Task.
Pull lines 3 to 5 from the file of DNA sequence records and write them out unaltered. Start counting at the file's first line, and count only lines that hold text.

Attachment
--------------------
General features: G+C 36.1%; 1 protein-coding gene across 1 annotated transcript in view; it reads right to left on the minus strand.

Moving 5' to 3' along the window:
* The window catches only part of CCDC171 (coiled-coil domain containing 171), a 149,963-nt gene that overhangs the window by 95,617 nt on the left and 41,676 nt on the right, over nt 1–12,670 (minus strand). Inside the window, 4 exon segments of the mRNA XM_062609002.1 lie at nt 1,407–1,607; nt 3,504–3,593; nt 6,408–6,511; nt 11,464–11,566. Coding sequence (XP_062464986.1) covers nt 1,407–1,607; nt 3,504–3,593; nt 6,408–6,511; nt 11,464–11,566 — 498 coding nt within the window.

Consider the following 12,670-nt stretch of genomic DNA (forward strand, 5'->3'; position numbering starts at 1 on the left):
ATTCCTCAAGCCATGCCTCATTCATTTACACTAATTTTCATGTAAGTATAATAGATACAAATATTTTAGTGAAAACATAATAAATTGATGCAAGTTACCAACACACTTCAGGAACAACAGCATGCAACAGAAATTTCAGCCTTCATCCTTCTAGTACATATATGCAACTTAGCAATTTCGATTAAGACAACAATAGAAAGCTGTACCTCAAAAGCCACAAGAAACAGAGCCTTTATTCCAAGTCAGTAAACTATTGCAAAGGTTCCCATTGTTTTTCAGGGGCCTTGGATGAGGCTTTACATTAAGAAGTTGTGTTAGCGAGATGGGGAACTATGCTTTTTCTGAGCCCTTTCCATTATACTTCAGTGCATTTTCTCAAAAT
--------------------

* The window catches only part of CCDC171 (coiled-coil domain containing 171), a 149,963-nt gene that overhangs the window by 95,617 nt on the left and 41,676 nt on the right, over nt 1–12,670 (minus strand). Inside the window, 4 exon segments of the mRNA XM_062609002.1 lie at nt 1,407–1,607; nt 3,504–3,593; nt 6,408–6,511; nt 11,464–11,566. Coding sequence (XP_062464986.1) covers nt 1,407–1,607; nt 3,504–3,593; nt 6,408–6,511; nt 11,464–11,566 — 498 coding nt within the window.

Consider the following 12,670-nt stretch of genomic DNA (forward strand, 5'->3'; position numbering starts at 1 on the left):
ATTCCTCAAGCCATGCCTCATTCATTTACACTAATTTTCATGTAAGTATAATAGATACAAATATTTTAGTGAAAACATAATAAATTGATGCAAGTTACCAACACACTTCAGGAACAACAGCATGCAACAGAAATTTCAGCCTTCATCCTTCTAGTACATATATGCAACTTAGCAATTTCGATTAAGACAACAATAGAAAGCTGTACCTCAAAAGCCACAAGAAACAGAGCCTTTATTCCAAGTCAGTAAACTATTGCAAAGGTTCCCATTGTTTTTCAGGGGCCTTGGATGAGGCTTTACATTAAGAAGTTGTGTTAGCGAGATGGGGAACTATGCTTTTTCTGAGCCCTTTCCATTATACTTCAGTGCATTTTCTCAAAAT